As soon as a coin in the coffer rings…

The 131st Session of the IOC in Lima, Peru, is over. Of course, the big issue of these days has been the host city elec…, sorry, affirmation for 2024 and 2028. I’ve already taken a rather cautious stance towards the procedure used this time and voiced my concerns and regrets regarding the drop-outs in this race (see Double, double, toil and troubleViszontlátásra Budapest! and Causa Finita) One of them, my hometown of Hamburg, was actually the primary reason for me to begin this blog in the first place. During the next weeks I will take a look ahead at what awaits us in Paris and Los Angeles. But right now, let’s talk about something different: Doping.

Yes, doping again!

First, let’s go back in history. We are now 500 years after Martin Luther published his 95 theses, protesting, among other things, against the widespread practise of selling indulgences to believers who were fearful of the time they would have to endure in purgatory for their sins. ‘As soon as a coin in the coffer rings, a soul from purgatory springs.’, was a famous saying from that time, attributed to the Dominican preacher Johann Tetzel. While the Roman Catholic Church outlawed the selling of indulgences in 1567 and the IOC, for obvious reasons, wasn’t involved at that time, it almost seems like the Commitee wants to somehow ‘celebrate’ the occasion…

The IOC has decided to expand the possibilities for sanctioning both individual athletes, as well as National Olympic Committees (NOCs) and International Federations (IFs) for Anti-Doping violations. Additional to the already existing sanctioning scheme (disqualification and ineligibility for athletes; warning, suspension and exclusion for NOCs/IFs) both groups now face the possibility of a fine being imposed against them, as the only sanction or in combination with another. Sounds good, doesn’t it? An additional option for the sanctioning bodies gives them more flexibility and more room to set up an effective Anti-Doping programme.

Oh, it could be that way. But that depends on the people implementing the new rules. And right now, I’m not essentially optimistic when it comes to that…

In fact, as it seems right now, the rule change will not support but dangerously obstruct the fight against doping. The most immediate effect appears to be rather obvious: Russia has now secured its participation in next year’s Winter Olympics. The IOC doesn’t even have to think about potentially suspending Russia’s NOC or only accepting athletes as neutral participants. All they need to do is impose a (significant) fine and tell all critics: ‘Oh, yes, we are taking this issue veeeery seriously. Look at how huge our fine is. It’s so great. Believe me.’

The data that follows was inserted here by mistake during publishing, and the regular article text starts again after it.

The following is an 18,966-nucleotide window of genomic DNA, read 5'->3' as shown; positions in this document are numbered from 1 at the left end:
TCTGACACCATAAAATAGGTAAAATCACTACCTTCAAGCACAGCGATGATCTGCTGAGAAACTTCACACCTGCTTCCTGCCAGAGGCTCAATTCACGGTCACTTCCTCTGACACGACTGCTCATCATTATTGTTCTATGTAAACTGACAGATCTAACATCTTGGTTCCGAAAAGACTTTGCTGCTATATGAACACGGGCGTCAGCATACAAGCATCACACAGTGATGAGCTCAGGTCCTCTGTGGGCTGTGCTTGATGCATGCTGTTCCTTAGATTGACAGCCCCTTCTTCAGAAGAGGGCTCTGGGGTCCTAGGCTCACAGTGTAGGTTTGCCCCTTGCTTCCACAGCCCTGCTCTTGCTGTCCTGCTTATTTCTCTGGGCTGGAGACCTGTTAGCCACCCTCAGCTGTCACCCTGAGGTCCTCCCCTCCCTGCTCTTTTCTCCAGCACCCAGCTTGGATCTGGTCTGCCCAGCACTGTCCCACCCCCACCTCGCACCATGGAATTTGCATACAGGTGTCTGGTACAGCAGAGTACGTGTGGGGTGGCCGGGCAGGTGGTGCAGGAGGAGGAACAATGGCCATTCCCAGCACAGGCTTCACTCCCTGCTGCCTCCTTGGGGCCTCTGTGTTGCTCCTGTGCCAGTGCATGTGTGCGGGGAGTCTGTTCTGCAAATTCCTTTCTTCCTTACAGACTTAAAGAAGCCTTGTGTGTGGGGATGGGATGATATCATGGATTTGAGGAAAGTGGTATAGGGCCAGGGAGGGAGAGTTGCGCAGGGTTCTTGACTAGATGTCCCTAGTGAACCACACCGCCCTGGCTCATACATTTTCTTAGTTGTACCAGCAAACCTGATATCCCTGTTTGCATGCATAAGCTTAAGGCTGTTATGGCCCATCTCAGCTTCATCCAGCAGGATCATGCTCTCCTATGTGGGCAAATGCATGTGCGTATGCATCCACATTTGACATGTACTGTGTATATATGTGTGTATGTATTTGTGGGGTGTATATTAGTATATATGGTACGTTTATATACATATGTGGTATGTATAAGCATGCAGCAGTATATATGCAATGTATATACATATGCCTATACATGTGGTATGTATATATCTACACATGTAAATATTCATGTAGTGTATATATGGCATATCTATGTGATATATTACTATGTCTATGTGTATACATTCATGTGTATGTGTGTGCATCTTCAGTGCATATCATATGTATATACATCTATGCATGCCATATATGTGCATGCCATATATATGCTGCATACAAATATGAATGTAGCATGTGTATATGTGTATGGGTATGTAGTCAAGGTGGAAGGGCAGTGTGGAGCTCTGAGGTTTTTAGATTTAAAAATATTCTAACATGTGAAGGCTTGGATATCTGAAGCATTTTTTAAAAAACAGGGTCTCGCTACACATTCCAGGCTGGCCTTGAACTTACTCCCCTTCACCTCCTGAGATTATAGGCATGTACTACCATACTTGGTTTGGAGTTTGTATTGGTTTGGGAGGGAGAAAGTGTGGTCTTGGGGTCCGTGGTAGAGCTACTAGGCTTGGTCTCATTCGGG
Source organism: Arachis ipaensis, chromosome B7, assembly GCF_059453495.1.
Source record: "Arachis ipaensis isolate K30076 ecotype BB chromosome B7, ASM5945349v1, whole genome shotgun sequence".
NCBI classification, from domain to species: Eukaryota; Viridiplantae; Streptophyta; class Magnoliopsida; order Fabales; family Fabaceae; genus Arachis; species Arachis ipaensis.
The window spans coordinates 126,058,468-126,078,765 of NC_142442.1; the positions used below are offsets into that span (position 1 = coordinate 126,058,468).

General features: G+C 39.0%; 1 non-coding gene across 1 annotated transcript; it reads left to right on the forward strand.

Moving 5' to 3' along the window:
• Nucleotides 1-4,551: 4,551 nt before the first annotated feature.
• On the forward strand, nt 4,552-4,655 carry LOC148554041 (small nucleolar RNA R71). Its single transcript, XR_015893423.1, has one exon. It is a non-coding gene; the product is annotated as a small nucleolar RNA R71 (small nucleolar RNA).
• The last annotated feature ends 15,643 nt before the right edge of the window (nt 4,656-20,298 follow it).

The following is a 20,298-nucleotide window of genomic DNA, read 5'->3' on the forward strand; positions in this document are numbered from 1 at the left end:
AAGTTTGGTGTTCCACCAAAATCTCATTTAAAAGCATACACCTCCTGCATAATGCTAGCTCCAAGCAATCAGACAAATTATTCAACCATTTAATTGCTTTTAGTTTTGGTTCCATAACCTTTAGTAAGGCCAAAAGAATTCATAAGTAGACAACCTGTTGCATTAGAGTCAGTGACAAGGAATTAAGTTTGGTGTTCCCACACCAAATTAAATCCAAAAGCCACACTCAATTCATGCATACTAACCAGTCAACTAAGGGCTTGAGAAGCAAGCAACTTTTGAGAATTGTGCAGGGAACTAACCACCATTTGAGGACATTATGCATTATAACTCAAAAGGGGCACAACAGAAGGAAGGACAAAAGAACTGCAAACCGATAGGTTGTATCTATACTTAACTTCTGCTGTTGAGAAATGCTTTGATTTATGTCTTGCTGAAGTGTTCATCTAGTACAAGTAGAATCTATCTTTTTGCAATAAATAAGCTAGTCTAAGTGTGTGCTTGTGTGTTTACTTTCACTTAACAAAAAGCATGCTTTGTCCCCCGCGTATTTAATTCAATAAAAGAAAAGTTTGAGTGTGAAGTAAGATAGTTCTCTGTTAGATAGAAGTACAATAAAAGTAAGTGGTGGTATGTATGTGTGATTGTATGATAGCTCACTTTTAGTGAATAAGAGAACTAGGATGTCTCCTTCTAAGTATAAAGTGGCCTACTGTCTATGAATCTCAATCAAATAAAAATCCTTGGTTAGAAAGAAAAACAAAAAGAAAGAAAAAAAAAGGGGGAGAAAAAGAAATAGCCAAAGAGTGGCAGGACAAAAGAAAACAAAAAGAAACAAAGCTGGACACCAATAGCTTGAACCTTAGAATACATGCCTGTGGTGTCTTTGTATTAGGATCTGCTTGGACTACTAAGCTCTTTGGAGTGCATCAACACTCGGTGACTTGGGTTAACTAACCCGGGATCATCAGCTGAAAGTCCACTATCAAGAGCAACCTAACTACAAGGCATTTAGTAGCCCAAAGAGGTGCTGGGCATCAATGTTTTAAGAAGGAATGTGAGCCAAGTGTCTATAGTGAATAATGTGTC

All of that is just absolutely ridiculous. Russia potentially wouldn’t even have to pay the fine. What would the IOC do, if Russia refused to pay and instead took the case to the CAS in Lausanne? That would again take some time and in the meantime the IOC surely wouldn’t suspend Russia’s NOC. And afterwards, well, then it would be such a long time after the ‘scandal’ that a more ‘cordial solution’ would surely be a better way to resolve the issue.

Speaking more generally, the fine is discriminatory and certainly not deterring anybody. Athletes facing a several year-long suspension already have significant financial consequences. An additional fine wouldn’t really make sense. While imposing only a fine wouldn’t be enough in regular doping cases, beyond, let’s say, a snowboarder testing positive for marihuana. It would be the exact opposite of the so often emphasized ‘zero-tolerance-policy’ of the IOC.

And it is discriminatory because only athletes (and NOCs) able to pay such a fine can now avoid a ban. Individual athletes with limited resources, using doping substances on their own would still face suspensions. Those with an elaborate (state-run!) doping system supporting them could at least hope to evade such dire consequences and instead do nothing else but buying indulgences…

And while I’m writing this, several National Anti Doping Agencies, voicing their opposition against the participation of Russian athletes in Pyeongchang are still being criticized very harshly by both the IOC and WADA for making their valid(!) concerns public.

As an Olympic fan, it’s hard not to despair in times like these. I think I’m gonna take another look at the so outstandignly beautiful Paris 2024 and Los Angeles 2028 presentations again to get in a better mood…

And I’m certainly gonna write about both of them soon…


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